From time to time, our negotiations are interrupted by an unexpected development from outside the talks, such as the death of a loved one, a serious injury or illness, or a bankruptcy. At times, a pause may be all that’s needed before talks can get back on track; in other instances, the change may have a material impact on the negotiation, as was the case recently for the National Football League’s (NFL’s) New York Giants and Jason Pierre-Paul, a defensive end with the team since 2010.
Holding out for a better deal
In March, with the talented Pierre-Paul having completed a couple of disappointing seasons, the Giants designated him their franchise player. The “franchise tag” designation, as it is known, allows teams to make a one-year offer that tends to be equivalent to the average of the top five salaries at the player’s position or 120% of the player’s current salary, whichever is higher. For Pierre-Paul, that offer was $14.813 million, according to former sports agent Joel Corry of CBS Sports.
Pierre-Paul declined to sign the franchise offer in hopes of scoring a multiyear contract at a higher salary from the Giants or another team by the NFL’s preset July 15 deadline, a right he maintained as a restricted free agent; the Giants could choose to match any offer he received as long as the franchise tender was in place. The Giants made Pierre-Paul a multiyear offer—about $60 million, likely over five years—but he found it disappointing and boycotted the team’s spring workouts in protest. Yet most observers expected that he would come around, sign the one-year deal, and report to the Giants’ training camp on or soon after July 30, according to the New York Times.
An uncertain injury
Then came the Fourth of July holiday. In a fireworks accident at his Florida home, Pierre-Paul sustained injuries to his right hand that resulted in the amputation of his index finger.
Two representatives of the Giants, including the team’s head of medical services, rushed to Florida to check on Pierre-Paul and the quality of his care, but he refused to see them. The extent of the rest of the damage to his hand was unknown to the team. Though the defensive end remained on the team’s roster, the fact that he was without a contract meant he was not obligated to share information regarding his injury.
In the weeks that followed, Pierre-Paul remained mum on the details of his injuries—and thus his likely recovery time and playing future. He didn’t report to training camp or speak to Giants coaches or owners. In a photograph published in the New York Daily News, his right hand was obscured by bandages.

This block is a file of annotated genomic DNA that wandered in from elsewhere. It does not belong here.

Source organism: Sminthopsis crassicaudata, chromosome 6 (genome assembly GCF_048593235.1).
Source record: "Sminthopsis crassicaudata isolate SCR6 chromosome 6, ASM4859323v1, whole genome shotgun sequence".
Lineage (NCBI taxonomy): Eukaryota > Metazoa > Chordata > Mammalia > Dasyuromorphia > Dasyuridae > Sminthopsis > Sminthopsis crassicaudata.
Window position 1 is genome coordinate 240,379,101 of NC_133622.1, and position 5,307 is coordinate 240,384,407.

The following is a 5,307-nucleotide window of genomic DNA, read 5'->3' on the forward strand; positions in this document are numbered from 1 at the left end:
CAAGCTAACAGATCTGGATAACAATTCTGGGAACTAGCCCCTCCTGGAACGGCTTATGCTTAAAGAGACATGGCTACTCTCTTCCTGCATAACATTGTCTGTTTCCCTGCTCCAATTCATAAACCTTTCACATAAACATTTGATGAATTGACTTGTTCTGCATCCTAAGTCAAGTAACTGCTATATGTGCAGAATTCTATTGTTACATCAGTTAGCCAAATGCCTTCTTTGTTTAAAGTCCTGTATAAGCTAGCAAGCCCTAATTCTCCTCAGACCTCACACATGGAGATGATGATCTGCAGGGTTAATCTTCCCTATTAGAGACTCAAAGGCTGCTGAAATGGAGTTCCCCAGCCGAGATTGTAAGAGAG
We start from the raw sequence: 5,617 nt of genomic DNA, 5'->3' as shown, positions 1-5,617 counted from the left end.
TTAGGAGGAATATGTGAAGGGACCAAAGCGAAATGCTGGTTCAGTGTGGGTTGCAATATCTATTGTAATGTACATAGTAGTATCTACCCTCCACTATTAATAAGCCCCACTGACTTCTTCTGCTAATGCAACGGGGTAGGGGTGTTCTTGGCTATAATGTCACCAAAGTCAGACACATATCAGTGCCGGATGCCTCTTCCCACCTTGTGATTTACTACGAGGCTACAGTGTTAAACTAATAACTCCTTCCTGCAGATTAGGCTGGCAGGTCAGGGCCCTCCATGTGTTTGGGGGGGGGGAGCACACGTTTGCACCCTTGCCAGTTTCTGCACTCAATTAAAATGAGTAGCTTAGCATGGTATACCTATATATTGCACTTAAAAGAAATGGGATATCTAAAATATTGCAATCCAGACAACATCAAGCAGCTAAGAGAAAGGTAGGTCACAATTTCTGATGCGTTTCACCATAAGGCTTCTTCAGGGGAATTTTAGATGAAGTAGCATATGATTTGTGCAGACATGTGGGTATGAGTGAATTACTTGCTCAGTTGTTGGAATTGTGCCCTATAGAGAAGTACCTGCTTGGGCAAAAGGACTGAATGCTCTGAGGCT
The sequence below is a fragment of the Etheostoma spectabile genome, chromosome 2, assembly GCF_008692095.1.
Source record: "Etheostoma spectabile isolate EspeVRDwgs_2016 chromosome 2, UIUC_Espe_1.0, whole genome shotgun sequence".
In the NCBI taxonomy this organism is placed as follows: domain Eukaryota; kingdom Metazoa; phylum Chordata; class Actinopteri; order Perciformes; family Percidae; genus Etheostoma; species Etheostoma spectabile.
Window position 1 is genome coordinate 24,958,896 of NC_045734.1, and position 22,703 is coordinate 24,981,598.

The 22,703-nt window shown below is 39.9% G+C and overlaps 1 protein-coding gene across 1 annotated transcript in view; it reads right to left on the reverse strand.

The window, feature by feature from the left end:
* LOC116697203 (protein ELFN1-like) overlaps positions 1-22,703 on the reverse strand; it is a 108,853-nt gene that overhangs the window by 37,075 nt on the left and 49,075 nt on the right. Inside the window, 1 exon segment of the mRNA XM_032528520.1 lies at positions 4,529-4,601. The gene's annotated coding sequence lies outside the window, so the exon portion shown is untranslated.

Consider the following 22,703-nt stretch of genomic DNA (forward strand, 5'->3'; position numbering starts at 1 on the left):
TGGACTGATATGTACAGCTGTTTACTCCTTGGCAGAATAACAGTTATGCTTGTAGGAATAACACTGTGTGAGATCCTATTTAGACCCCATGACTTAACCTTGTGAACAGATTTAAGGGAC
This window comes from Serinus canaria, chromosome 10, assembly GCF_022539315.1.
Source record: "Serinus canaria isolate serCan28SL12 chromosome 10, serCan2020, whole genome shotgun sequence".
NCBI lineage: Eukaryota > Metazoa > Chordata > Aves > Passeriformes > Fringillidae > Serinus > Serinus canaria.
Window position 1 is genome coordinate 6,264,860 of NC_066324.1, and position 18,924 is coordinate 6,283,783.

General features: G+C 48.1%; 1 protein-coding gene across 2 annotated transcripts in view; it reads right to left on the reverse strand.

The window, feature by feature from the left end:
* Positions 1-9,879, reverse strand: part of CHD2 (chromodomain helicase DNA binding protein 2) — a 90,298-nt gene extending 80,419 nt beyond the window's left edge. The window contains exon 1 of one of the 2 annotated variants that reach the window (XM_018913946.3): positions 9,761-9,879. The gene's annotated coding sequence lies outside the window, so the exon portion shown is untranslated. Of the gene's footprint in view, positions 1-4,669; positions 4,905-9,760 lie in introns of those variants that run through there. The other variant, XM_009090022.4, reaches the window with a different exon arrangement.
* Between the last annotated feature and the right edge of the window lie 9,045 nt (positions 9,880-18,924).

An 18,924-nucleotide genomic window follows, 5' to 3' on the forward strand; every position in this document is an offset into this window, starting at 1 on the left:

“We don’t know how extensive the damage is—that’s the problem,” team co-owner John Mara said at a press conference. “I don’t know how many fingers he has.”
A stalling strategy
The Giants revoked their multiyear deal, and Pierre-Paul didn’t get another one by the July 15 deadline. As of late August, the Giants’ franchise-tag contract was still on the table. It would be unusual for a team to revoke such an offer because of injury-related concerns, but if the Giants did, Pierre-Paul would become an unrestricted free agent who could negotiate with any NFL team, according to Corry.
What lay behind Pierre-Paul’s stalling strategy? If he signed the Giants’ one-year deal but hadn’t recovered enough to play, the team could put him on its “nonfootball injury list” and potentially dock his pay for games missed. He might save money by not signing until he is healthy enough to play. In addition, he may have been stalling to protest being franchised, a designation that most players dislike, Corry writes.
In public, Mara and the team’s coach, Tom Coughlin, expressed patience with Pierre-Paul and said their relationship with him was still strong. At this writing, it remains to be seen how long that patience might last—and how long Pierre-Paul would continue to test it.
Should you stall?
We can all sympathize with Pierre-Paul for suffering a career setback right in the midst of negotiations for a new employment contract. Stalling for time may have felt like the best option for him. For business professionals who find their bargaining position worsened by a personal setback, delaying tactics may be a tempting choice, but they should be undertaken with care. Evasion may raise the other party’s suspicions and cause them to imagine a scenario that’s even worse than the reality. In their work, for example, Harvard Business School researchers Leslie John, Kate Barasz, and Michael Norton found that employers tended to imagine the worst about employment gaps on job candidates’ résumés. When we withhold potentially damaging information, people tend to distrust us. If you have news that is material to the negotiation that could weaken your bargaining position, be up front about it, but look for ways to reframe the perceived problem to be not as harmful as it first appears.